#1
Old 06-18-2015, 11:14 AM
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Sandbox Sand safety

So, my mother in law bought my 2 year old son a sandbox for his birthday. It's nice, comes with a lid that seals to keep out bugs, rain and animals, and so on. So I looked up prices to get sand and saw all sorts of lovely mommy blogs concerned with sandbox sand causing cancer due to silica dust inhaliation and mesothelioma from small frangments of asbestos that can get mixed in with sand that comes from crushed quarts from quarries.

Now, washed, filtered crushed quartz play sand costs about $3.50 for 50 lbs, and the sandbox holds about 300 lbs of sand....Meanwhile, non-silica 'safe' sand costs $30 for a 25 lbs box. That's insanity.

In doing some research, I'm pretty confident the silica risk is essentially zero. The warnings for silica inhalation are blanket for anything that contains silica particles, even though the reason for the warnings is that it causes problems in industrial environments like sandblasting, where workers are exposed to fine airborne particles for hours a day for years. Not simple sandbox use. And it seems that there's not a single documented case of a child developing silicosis from a sandbox.

The asbestos thing is harder to weed out: some studies I found from decades ago found that while 2% concentrations of the mineral that asbestos comes from may be present, it is cleaved particles in the sand, not the dangerous fibrous asbestos. Still, it gives me pause. What's the straight dope? I also couldn't find a single documented case of kids having lung issues from asbestos in play sand either, so I'm inclined to think it's also nothing to worry about (and none of my friends or I ever had issues from playing in sandboxes as kids, though anecdotal evidence isn't exactly science.)

TLDR: Any cases of silicosis, lung cancer or mesothelioma from play sand in sandboxes?
#2
Old 06-18-2015, 11:20 AM
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Well the Asbestos lawyers shake down racket is a pretty ruthless bunch that leaves no stone unturned. I have not ready yet that they are going after sand manufactures, so I would assume there is your answer right there.
#3
Old 06-18-2015, 11:27 AM
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Quote:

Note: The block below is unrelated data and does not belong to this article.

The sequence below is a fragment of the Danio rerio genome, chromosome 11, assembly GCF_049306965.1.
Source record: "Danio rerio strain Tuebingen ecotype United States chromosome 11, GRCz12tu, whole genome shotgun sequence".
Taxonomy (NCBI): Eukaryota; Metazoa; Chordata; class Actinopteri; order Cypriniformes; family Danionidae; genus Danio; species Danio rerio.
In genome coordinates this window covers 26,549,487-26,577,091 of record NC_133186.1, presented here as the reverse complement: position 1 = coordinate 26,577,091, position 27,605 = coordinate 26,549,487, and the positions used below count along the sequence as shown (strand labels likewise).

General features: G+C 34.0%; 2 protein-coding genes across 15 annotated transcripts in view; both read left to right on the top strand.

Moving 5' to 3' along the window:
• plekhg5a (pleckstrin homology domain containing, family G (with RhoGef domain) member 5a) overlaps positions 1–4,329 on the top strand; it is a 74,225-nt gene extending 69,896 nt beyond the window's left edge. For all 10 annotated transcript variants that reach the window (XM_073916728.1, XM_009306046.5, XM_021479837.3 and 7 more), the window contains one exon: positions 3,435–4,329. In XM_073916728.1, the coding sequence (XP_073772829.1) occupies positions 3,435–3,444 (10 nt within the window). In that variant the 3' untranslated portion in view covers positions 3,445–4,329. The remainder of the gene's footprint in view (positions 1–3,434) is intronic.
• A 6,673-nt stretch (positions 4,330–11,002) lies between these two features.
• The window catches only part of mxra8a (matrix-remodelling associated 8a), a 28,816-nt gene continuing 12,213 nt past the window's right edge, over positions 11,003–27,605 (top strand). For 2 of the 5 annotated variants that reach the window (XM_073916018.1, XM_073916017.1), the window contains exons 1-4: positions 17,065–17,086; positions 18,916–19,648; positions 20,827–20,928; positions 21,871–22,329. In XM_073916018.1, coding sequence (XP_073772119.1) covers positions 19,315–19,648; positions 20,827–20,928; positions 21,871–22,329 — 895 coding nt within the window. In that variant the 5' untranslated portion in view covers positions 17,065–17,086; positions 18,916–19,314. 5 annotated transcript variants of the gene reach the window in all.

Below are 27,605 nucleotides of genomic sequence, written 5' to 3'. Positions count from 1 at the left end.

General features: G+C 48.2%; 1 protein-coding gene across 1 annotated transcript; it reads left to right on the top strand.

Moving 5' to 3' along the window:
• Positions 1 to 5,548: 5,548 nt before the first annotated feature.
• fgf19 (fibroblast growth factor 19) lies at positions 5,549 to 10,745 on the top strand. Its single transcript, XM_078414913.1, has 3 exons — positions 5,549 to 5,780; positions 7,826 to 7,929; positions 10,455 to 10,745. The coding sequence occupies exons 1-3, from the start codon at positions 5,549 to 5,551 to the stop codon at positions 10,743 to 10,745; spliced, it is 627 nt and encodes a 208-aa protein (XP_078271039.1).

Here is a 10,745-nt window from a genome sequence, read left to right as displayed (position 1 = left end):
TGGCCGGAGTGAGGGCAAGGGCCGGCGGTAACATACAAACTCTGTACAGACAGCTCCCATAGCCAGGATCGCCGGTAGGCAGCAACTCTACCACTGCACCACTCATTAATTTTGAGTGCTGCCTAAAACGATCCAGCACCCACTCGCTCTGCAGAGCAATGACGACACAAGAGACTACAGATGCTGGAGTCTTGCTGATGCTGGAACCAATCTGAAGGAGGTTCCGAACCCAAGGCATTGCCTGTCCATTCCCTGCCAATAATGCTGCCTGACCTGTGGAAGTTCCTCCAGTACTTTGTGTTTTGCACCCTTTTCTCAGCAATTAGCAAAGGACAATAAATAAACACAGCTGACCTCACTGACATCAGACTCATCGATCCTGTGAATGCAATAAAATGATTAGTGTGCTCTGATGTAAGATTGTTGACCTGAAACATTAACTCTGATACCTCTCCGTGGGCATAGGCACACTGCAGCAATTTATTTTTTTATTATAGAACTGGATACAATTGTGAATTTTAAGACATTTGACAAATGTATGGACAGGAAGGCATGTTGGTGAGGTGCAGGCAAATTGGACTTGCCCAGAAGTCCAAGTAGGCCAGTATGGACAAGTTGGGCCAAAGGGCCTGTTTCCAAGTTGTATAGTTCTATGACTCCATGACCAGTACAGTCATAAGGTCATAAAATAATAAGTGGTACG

Originally Posted by Jman View Post
....
Now, washed, filtered crushed quartz play sand costs about $3.50 for 50 lbs, and the sandbox holds about 300 lbs of sand....Meanwhile, non-silica 'safe' sand costs $30 for a 25 lbs box. That's insanity...
Given these numbers the washed sand will cost $3.50 X 6 = $21 to fill the box and the unwashed sand will cost $30 X 12 = $360 to fill the box.

I think you made a mistake somewhere.
#4
Old 06-18-2015, 11:38 AM
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What is being washed off the crushed quartz? What is being filtered out? How about just river sand or beach sand. Perhaps let the garden hose go overnight in the middle of your backyard and make a "mud box".

You're over-thinking the problem, get the six sacks for $21.
#5
Old 06-18-2015, 11:52 AM
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Quote:
Originally Posted by Leaffan View Post
Given these numbers the washed sand will cost $3.50 X 6 = $21 to fill the box and the unwashed sand will cost $30 X 12 = $360 to fill the box.

I think you made a mistake somewhere.
No, I think that's the point - non-silica sand IS that expensive. (Well, I found it for $1/lb) and "regular" sand is that cheap.
#6
Old 06-18-2015, 12:04 PM
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Originally Posted by yearofglad View Post
No, I think that's the point - non-silica sand IS that expensive. (Well, I found it for $1/lb) and "regular" sand is that cheap.
Oh. I see. The mistake was mine.
#7
Old 06-18-2015, 12:23 PM
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Here's the MSDS for Quikrete play sand (caution - PDF which may cause browser cancer):

quikrete.com/PDFs/MSDS-B4-Playsand.pdf

I am no expert but reading through it it appears that while crystalline silica is a potentially hazardous material that is in "occupational settings" (which to me sounds like a factory where tons of the stuff are being ground up and there is a huge amount of dust present, as opposed to a small sandbox in the open air).

After wading through many pages of search results which all seem to be repeating the same scary warnings (yes, sand is subject to CA's prop 65 warning) I found a link to a letter that the US Silica company posted in regards to this:

"Silica dust particles larger than 10 micrometers do not pose a silicosis or cancer risk to the lungs…Play sand, including that sold by U.S. Silica Company, is typically 212 micrometers [in size], well above the respirable dust size. And, while we have never measured “exposures” in a sandbox, it is only reasonable to conclude that sandbox “exposures” (if they exist at all) are far below those experienced in industrial setting, because (1) play sand is not respirable, (2) playing in play sand does not make it respirable, (3) sandboxes are outside, (4) children do not play in sandboxes 40 hours a week, 50 weeks a year, for 20 or more years."

I couldn't find a grading curve for "play sand" online but the general sand grading curves I did find showed 0% at the 0.01mm (10 micrometer) size.

So my admittedly non-expert reading of this is that:

1. Yes, silica dust can pose a health hazard. Thus the Prop 65 warnings on bags of sand.
2. However it has to be very fine dust, much smaller than is found in play sand.
3. And you have to be exposed to a lot of it for a long time.